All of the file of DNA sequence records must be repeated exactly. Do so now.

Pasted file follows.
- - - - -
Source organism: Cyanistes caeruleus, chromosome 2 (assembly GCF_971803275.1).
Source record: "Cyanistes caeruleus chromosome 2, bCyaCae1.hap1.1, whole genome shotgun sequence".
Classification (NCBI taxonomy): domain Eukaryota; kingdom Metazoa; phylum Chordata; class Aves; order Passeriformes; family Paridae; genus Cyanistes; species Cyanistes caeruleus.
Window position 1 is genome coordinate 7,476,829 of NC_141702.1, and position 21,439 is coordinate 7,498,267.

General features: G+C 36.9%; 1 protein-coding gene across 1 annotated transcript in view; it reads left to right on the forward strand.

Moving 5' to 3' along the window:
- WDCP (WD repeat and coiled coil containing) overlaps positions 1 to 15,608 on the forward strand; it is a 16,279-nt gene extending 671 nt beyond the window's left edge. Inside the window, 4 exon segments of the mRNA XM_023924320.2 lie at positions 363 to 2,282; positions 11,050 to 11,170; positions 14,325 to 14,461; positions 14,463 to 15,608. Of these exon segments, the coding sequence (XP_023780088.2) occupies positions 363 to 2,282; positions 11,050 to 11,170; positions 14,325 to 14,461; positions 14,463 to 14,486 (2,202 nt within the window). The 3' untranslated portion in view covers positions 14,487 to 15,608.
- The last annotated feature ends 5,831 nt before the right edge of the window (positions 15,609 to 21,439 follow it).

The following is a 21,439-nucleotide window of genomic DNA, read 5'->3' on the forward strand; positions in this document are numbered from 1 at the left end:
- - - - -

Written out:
Source organism: Cyanistes caeruleus, chromosome 2 (assembly GCF_971803275.1).
Source record: "Cyanistes caeruleus chromosome 2, bCyaCae1.hap1.1, whole genome shotgun sequence".
Classification (NCBI taxonomy): domain Eukaryota; kingdom Metazoa; phylum Chordata; class Aves; order Passeriformes; family Paridae; genus Cyanistes; species Cyanistes caeruleus.
Window position 1 is genome coordinate 7,476,829 of NC_141702.1, and position 21,439 is coordinate 7,498,267.

General features: G+C 36.9%; 1 protein-coding gene across 1 annotated transcript in view; it reads left to right on the forward strand.

Moving 5' to 3' along the window:
- WDCP (WD repeat and coiled coil containing) overlaps positions 1 to 15,608 on the forward strand; it is a 16,279-nt gene extending 671 nt beyond the window's left edge. Inside the window, 4 exon segments of the mRNA XM_023924320.2 lie at positions 363 to 2,282; positions 11,050 to 11,170; positions 14,325 to 14,461; positions 14,463 to 15,608. Of these exon segments, the coding sequence (XP_023780088.2) occupies positions 363 to 2,282; positions 11,050 to 11,170; positions 14,325 to 14,461; positions 14,463 to 14,486 (2,202 nt within the window). The 3' untranslated portion in view covers positions 14,487 to 15,608.
- The last annotated feature ends 5,831 nt before the right edge of the window (positions 15,609 to 21,439 follow it).

The following is a 21,439-nucleotide window of genomic DNA, read 5'->3' on the forward strand; positions in this document are numbered from 1 at the left end: